October 24, 2016

CVU gridiron gang pounds Essex, 49-21

St. Johnsbury next for 3-0 Redhawks

Sept. 22, 2011

By Mal Boright

Observer correspondent


The Redhawks’ Nicky Ferrentino scampers for some of his 231 rushing yards during CVU’s rout of Essex, 49-21, on Sept. 16. Ferrentino scored four touchdowns. (Courtesy photo by Joe Kropf)

After their spirited 49-21 victory on Sept. 16 at Essex High School, it is fitting that the next Division I test for the undefeated Champlain Valley Union football Redhawks will be on Saturday’s Spirit Day, when the 2-1 St. Johnsbury Academy Hilltoppers pay their initial visit to the Hinesburg pigskin foundry.

The Academy forces got crunched, 24-0, by BFA-St. Albans in their season opener, but then recovered with a 35-14 win at Burlington and last Saturday’s 46-6 romp over Spaulding.

In earning the school’s first victory in two appearances at the Essex field (a loss to the Hornets last year and defeat in the Division II title contest in 2009), the Redhawks took advantage of early Essex (0-3) turnovers to open a 28-0 lead by the early stages of the second quarter. The Hornets regrouped in the late stages of the second reel, but CVU got its mojo back after intermission to put the game away.

After the game, CVU head coach Jim Provost recalled an old Nashville tune when he mentioned his squad’s defense.

“What’s that country song? Thunder gets all the credit but lightning does all the work? The defense creates opportunities and the offense taps them in,” he said.

The game was scoreless when the Redhawks’ Matt Bauer recovered an Essex fumble at the CVU 45 yard line after a Redhawks’ punt from deep in their own territory.

With decent field position for the first time in three possessions, CVU rolled into paydirt in eight plays on a Nick Ferrentino plunge from five yards out. Quarterback Drew Nick’s 25-yard keeper was a key play in the drive. Nick finished the night with 97 yards on eight lugs.

CVU soon got the ball back when it recovered an Essex fumble at the Hornets’ 32. Nick passed to Ferrentino for 12 yards, and on the next play rolled out for a 20-yard touchdown. An incomplete pass for a two-point conversion left the score at 12-0 with 3:33 left in the first reel.

A little more than a minute later, Ferrentino powered through the trenches for a 53-yard touchdown run. Nick passed to lanky end Ryan Beaudry for the two-point conversion and a 20-0 lead with 2:30 to go in the quarter.

For Ferrentino, his usual night at the office resulted in 231 yards on the ground, another 12 via a pass reception and four touchdowns. The night’s take boosted the junior halfback’s season marks to 10 touchdowns and 534 yards in three contests.

“He doesn’t need much of a hole,” lineman/linebacker Quinn Kropf said of Ferrentino.

After CVU went up, 28-0, on a Nick to Brent Carreiro scoring pass early in the second stanza, Essex quarterback Jack Valley got the Hornets back in the contest with touchdown passes for five and 37 yards.

With CVU leading, 28-14, the Redhawks’ linebackers Ryan Fleming and Michael Fournier led a defensive comeback capped by Carreiro’s interception and 25-yard return. Ferrentino then scored on a six-yard scamper and Kohlasch booted the extra point for a 35-14 edge with 3:27 to go in the third reel.

Ferrentino then loped 74 yards for his fourth touchdown on the last play of the quarter and Pat Shea (11 carries, 41 yards) scored on an 11-yard run in the final period.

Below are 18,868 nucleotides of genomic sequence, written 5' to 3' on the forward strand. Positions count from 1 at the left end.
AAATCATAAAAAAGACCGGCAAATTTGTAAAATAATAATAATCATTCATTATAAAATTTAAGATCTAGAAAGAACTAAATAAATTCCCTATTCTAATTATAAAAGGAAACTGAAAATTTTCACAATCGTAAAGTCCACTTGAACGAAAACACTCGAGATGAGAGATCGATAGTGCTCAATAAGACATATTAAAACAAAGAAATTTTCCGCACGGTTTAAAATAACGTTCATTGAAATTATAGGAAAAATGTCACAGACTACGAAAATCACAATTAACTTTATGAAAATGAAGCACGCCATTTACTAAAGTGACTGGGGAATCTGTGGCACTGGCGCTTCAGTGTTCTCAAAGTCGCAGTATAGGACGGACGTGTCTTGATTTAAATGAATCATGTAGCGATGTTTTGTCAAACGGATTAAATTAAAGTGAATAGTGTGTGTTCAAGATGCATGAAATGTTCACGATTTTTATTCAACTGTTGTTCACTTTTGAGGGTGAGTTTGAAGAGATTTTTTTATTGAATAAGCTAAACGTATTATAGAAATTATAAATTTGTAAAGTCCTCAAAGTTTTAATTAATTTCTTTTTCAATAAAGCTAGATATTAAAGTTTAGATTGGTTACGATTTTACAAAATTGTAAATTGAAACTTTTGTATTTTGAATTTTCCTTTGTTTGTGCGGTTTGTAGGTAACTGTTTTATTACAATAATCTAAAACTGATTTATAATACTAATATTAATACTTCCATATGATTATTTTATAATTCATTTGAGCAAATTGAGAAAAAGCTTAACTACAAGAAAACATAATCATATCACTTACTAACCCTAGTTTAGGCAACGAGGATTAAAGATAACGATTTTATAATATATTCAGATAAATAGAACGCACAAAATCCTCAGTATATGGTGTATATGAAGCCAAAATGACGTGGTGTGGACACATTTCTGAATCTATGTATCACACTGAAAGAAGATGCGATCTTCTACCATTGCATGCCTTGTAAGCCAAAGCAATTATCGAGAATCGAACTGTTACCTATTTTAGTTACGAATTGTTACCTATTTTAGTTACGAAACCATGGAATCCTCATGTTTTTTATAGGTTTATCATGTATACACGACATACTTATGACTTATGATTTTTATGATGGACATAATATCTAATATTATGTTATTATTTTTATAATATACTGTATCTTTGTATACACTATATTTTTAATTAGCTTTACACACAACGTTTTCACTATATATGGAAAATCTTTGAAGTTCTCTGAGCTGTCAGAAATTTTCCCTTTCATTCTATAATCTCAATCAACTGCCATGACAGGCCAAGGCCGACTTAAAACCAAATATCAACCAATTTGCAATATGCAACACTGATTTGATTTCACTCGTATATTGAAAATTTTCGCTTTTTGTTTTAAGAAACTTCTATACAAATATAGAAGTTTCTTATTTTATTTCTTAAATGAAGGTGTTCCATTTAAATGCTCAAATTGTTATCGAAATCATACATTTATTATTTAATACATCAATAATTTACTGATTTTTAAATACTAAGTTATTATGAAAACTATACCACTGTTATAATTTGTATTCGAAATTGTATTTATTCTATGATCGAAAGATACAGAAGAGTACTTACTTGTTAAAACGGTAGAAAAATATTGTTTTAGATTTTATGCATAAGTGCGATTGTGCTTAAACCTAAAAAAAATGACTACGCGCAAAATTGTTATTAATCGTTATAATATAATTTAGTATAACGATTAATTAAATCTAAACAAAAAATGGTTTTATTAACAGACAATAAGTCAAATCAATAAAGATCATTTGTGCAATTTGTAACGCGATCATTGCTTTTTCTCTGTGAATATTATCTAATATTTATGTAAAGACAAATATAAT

The Redhawks assaulted the Essex defense for 369 rushing yards. CVU’s offensive created running room against a huge Hornets’ team that has four linemen weighing more than 250 pounds.

“They grown them big in Essex,” said Fleming after the game, adding that the coaches had the team well prepared for the contest.

“This is Essex,” added Kropf. “We were pumped coming in.”



                  BOX SCORE

                                  CVU 49, ESSEX 21


                                   CVU (3-0)                     Essex (0-3)

First downs                 14                                           15

Total yards                  435                                        312

Yards rushing             369                                        67

Yards passing             66                                          266

Passes-att-int              26-7-0                             51-22-3

Fumbles-lost               3-1                                         5-3

Sacked-yds lost           0                                           2-21

Penalties-yds              9-89                                      3-25

Punts-ave                    8-32                                       5-32

Return yards               75                                           130



CVU           20     8       14    7  —  49

Essex         0       14      0      7  —  21

Guest column

Vermonters helping Vermont

Sept. 22, 2011

By Deb Markowitz


In the days since Tropical Storm Irene passed through Vermont — leaving devastation in her wake — we are reminded of what it means to be Vermonters, what makes Vermont the special place it is, and how fortunate we are to call this state our home and our neighbors our friends.

Many of the offices of the Agency of Natural Resources are located at the Waterbury State Office Complex. When the muddy waters of the Winooski River first started rising, most of us were convinced we’d seen it before as we’d already survived spring flooding relatively unscathed. But when the waters rose through the basement and filled the first floor of some of our offices, we began to realize our own failure of imagination. The flood of 1927 should have prepared us to appreciate the awesome destructive power of floods. In November of that year, 1,285 bridges were lost as well as countless numbers of homes and buildings destroyed, and hundreds of miles of roads and railroad tracks washed away. More importantly, the floodwaters claimed 84 lives, including then Vermont Lt Gov. S. Hollister Jackson.